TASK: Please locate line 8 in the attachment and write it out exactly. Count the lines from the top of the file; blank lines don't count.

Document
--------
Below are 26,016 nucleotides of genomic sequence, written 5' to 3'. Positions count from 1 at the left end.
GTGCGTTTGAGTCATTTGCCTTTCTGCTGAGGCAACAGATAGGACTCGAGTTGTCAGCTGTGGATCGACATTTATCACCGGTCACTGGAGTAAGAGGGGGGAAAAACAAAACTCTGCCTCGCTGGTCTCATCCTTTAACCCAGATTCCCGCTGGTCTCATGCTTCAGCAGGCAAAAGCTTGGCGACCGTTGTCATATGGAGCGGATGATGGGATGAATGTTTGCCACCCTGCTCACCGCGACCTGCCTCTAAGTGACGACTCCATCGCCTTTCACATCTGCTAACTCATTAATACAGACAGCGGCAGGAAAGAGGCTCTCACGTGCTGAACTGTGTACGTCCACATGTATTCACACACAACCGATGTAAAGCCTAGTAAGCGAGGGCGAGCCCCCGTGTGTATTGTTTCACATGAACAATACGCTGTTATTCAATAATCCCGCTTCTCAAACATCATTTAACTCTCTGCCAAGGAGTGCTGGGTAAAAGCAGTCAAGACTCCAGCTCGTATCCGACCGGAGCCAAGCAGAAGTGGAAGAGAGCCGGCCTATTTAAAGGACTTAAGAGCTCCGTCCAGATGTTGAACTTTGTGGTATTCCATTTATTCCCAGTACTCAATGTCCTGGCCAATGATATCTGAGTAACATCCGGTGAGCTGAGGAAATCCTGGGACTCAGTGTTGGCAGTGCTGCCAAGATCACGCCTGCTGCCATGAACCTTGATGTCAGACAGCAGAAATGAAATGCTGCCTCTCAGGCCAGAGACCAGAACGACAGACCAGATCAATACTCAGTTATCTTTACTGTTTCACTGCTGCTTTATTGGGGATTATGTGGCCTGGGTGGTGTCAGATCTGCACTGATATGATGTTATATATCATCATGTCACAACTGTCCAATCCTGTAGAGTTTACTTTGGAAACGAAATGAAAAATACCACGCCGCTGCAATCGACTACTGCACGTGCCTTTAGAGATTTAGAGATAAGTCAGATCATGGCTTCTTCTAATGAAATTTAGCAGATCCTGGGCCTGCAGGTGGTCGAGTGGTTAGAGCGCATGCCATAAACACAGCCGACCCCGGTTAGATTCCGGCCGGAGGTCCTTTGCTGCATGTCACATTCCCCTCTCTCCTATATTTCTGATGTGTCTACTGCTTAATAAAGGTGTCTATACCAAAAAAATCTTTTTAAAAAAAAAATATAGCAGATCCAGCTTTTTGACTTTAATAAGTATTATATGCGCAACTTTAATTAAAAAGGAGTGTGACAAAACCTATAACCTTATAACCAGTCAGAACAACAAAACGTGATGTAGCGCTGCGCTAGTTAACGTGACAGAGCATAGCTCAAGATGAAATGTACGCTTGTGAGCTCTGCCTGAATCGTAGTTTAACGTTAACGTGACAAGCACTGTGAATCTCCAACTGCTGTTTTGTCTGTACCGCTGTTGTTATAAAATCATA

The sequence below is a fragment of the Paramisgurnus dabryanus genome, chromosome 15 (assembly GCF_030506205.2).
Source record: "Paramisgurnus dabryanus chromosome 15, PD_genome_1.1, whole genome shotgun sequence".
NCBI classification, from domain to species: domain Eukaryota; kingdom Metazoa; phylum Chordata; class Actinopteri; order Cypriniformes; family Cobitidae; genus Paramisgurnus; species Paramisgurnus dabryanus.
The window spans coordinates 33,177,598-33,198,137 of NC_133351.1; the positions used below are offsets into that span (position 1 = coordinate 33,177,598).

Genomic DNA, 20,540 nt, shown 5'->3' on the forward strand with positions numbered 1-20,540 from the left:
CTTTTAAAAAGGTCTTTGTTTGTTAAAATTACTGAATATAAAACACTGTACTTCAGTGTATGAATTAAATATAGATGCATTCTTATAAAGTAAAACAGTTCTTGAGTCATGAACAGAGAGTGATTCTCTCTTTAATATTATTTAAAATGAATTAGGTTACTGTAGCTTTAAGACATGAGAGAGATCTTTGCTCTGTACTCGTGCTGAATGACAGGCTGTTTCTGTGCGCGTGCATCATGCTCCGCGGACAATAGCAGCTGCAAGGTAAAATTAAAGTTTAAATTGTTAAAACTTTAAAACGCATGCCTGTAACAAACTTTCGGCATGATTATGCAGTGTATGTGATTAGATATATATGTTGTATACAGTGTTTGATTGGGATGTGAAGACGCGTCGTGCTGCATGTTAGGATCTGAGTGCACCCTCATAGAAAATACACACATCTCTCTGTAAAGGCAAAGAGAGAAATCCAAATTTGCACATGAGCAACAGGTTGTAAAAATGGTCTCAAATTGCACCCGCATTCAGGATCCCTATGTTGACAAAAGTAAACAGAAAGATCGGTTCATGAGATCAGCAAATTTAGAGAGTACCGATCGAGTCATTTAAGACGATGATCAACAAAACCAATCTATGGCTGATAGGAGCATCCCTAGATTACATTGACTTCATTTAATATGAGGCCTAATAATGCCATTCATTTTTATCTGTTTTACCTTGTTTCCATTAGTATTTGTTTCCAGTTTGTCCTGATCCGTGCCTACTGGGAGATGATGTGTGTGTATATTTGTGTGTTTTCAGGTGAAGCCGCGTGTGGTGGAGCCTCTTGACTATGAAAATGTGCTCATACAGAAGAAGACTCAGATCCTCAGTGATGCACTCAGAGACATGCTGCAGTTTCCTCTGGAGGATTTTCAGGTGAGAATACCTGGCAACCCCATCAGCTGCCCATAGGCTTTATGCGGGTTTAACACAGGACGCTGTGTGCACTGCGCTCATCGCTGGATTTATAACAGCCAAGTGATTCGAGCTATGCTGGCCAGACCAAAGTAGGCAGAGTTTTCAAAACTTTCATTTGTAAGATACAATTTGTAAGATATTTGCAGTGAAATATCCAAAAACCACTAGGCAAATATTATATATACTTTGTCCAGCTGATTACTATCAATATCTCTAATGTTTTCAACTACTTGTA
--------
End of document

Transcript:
CTTTTAAAAAGGTCTTTGTTTGTTAAAATTACTGAATATAAAACACTGTACTTCAGTGTATGAATTAAATATAGATGCATTCTTATAAAGTAAAACAGTTCTTGAGTCATGAACAGAGAGTGATTCTCTCTTTAATATTATTTAAAATGAATTAGGTTACTGTAGCTTTAAGACATGAGAGAGATCTTTGCTCTGTACTCGTGCTGAATGACAGGCTGTTTCTGTGCGCGTGCATCATGCTCCGCGGACAATAGCAGCTGCAAGGTAAAATTAAAGTTTAAATTGTTAAAACTTTAAAACGCATGCCTGTAACAAACTTTCGGCATGATTATGCAGTGTATGTGATTAGATATATATGTTGTATACAGTGTTTGATTGGGATGTGAAGACGCGTCGTGCTGCATGTTAGGATCTGAGTGCACCCTCATAGAAAATACACACATCTCTCTGTAAAGGCAAAGAGAGAAATCCAAATTTGCACATGAGCAACAGGTTGTAAAAATGGTCTCAAATTGCACCCGCATTCAGGATCCCTATGTTGACAAAAGTAAACAGAAAGATCGGTTCATGAGATCAGCAAATTTAGAGAGTACCGATCGAGTCATTTAAGACGATGATCAACAAAACCAATCTATGGCTGATAGGAGCATCCCTAGATTACATTGACTTCATTTAATATGAGGCCTAATAATGCCATTCATTTTTATCTGTTTTACCTTGTTTCCATTAGTATTTGTTTCCAGTTTGTCCTGATCCGTGCCTACTGGGAGATGATGTGTGTGTATATTTGTGTGTTTTCAGGTGAAGCCGCGTGTGGTGGAGCCTCTTGACTATGAAAATGTGCTCATACAGAAGAAGACTCAGATCCTCAGTGATGCACTCAGAGACATGCTGCAGTTTCCTCTGGAGGATTTTCAGGTGAGAATACCTGGCAACCCCATCAGCTGCCCATAGGCTTTATGCGGGTTTAACACAGGACGCTGTGTGCACTGCGCTCATCGCTGGATTTATAACAGCCAAGTGATTCGAGCTATGCTGGCCAGACCAAAGTAGGCAGAGTTTTCAAAACTTTCATTTGTAAGATACAATTTGTAAGATATTTGCAGTGAAATATCCAAAAACCACTAGGCAAATATTATATATACTTTGTCCAGCTGATTACTATCAATATCTCTAATGTTTTCAACTACTTGTA